Tuesday, September 21, 2010

A Death Knell For Independent Contractor Status?

On October 26, 2010, New York’s Construction Industry Fair Play Act (“CIFPA”) goes into effect. This new legislation was enacted due to the prevalence of worker misclassification in the construction industry, and represents a major change in how New York employers will classify independent contractors.

The statute creates a presumption of employee status in the construction industry, unless the person is a “separate business entity" (which requires satisfying all 12 criteria enumerated in the statute for that definition) or if three (3) other prescribed criteria are all met. Those criteria, as well as the text of the statute, can be found here. In short, well-recognized elements of employee status must be absent in order to be classified as a true independent contractor; this will require meeting all criteria set forth in one of CIFPA’s tests. It is irrelevant whether workers are bona fide independent contractors under the traditional common law test. Further, construction industry contractors will have to post a notice at each jobsite (which will be available from the New York State Department of Labor) containing information about employee rights under CIFPA (including anti-retaliation protections) and rights to workers' compensation coverage, unemployment insurance, minimum wage, overtime and the like.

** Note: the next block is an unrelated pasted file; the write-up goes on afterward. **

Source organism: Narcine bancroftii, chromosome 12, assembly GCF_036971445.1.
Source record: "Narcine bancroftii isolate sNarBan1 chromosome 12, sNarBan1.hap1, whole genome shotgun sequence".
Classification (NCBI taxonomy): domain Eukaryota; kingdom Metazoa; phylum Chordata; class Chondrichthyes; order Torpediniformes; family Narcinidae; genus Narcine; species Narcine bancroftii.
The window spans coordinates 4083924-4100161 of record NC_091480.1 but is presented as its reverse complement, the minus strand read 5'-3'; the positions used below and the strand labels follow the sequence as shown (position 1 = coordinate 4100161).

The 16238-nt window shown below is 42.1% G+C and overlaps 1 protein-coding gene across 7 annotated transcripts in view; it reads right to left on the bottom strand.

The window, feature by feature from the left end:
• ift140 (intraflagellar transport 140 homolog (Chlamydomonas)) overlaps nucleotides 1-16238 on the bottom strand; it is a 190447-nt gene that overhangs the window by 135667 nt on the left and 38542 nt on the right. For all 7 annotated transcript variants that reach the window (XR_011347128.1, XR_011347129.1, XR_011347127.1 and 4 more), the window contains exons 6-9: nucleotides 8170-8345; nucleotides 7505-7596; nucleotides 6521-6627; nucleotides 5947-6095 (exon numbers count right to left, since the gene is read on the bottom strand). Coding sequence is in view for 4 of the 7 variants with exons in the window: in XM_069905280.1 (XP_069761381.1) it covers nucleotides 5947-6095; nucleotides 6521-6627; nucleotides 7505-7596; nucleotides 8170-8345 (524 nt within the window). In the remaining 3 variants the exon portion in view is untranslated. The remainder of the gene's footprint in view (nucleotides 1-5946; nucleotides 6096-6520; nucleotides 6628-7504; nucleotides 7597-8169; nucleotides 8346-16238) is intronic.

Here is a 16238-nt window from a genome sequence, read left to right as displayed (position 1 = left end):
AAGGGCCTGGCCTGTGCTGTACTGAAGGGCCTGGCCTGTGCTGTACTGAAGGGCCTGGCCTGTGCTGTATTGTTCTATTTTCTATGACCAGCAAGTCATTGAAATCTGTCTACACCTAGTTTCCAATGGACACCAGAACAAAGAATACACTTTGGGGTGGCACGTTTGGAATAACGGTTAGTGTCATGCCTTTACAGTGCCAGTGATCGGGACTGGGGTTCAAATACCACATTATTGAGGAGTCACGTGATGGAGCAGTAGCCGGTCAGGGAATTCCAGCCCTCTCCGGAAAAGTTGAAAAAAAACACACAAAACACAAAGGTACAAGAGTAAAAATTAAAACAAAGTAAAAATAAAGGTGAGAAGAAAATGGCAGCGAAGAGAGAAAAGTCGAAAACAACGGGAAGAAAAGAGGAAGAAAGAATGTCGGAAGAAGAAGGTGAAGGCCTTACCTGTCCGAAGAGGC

CIFPA carries civil and criminal penalties both for the employer and for individual officers and shareholders who knowingly permit a willful violation of the statute. For those contractors performing public work, debarment and ineligibility to bid on public works contracts will be imposed upon a criminal conviction.

The bar for independent contractor status has been raised significantly, and it will likely be difficult to justify independent contractor status for most individual workers after CIFPA becomes effective.

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